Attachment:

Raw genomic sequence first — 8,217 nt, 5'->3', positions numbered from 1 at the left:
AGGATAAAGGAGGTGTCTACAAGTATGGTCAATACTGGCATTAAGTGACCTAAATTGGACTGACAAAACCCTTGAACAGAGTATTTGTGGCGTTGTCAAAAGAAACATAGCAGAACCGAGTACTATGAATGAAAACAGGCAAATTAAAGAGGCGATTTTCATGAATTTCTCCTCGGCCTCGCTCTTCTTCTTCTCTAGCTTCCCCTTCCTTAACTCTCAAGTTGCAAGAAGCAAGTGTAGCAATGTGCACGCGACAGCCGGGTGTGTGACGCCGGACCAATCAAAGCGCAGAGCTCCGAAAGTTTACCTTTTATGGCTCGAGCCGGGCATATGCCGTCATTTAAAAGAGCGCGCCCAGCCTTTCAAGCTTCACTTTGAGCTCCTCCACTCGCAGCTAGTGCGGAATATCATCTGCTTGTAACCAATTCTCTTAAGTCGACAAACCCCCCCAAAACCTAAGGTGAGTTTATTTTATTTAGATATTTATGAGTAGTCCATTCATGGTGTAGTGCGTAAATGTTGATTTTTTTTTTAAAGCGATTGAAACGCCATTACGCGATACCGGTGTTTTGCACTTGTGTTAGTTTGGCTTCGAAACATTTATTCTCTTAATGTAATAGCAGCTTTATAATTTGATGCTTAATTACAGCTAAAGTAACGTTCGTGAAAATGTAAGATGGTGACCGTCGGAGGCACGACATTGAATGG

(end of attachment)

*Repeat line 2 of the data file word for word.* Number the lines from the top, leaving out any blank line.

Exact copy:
AGGATAAAGGAGGTGTCTACAAGTATGGTCAATACTGGCATTAAGTGACCTAAATTGGACTGACAAAACCCTTGAACAGAGTATTTGTGGCGTTGTCAAAAGAAACATAGCAGAACCGAGTACTATGAATGAAAACAGGCAAATTAAAGAGGCGATTTTCATGAATTTCTCCTCGGCCTCGCTCTTCTTCTTCTCTAGCTTCCCCTTCCTTAACTCTCAAGTTGCAAGAAGCAAGTGTAGCAATGTGCACGCGACAGCCGGGTGTGTGACGCCGGACCAATCAAAGCGCAGAGCTCCGAAAGTTTACCTTTTATGGCTCGAGCCGGGCATATGCCGTCATTTAAAAGAGCGCGCCCAGCCTTTCAAGCTTCACTTTGAGCTCCTCCACTCGCAGCTAGTGCGGAATATCATCTGCTTGTAACCAATTCTCTTAAGTCGACAAACCCCCCCAAAACCTAAGGTGAGTTTATTTTATTTAGATATTTATGAGTAGTCCATTCATGGTGTAGTGCGTAAATGTTGATTTTTTTTTTAAAGCGATTGAAACGCCATTACGCGATACCGGTGTTTTGCACTTGTGTTAGTTTGGCTTCGAAACATTTATTCTCTTAATGTAATAGCAGCTTTATAATTTGATGCTTAATTACAGCTAAAGTAACGTTCGTGAAAATGTAAGATGGTGACCGTCGGAGGCACGACATTGAATGG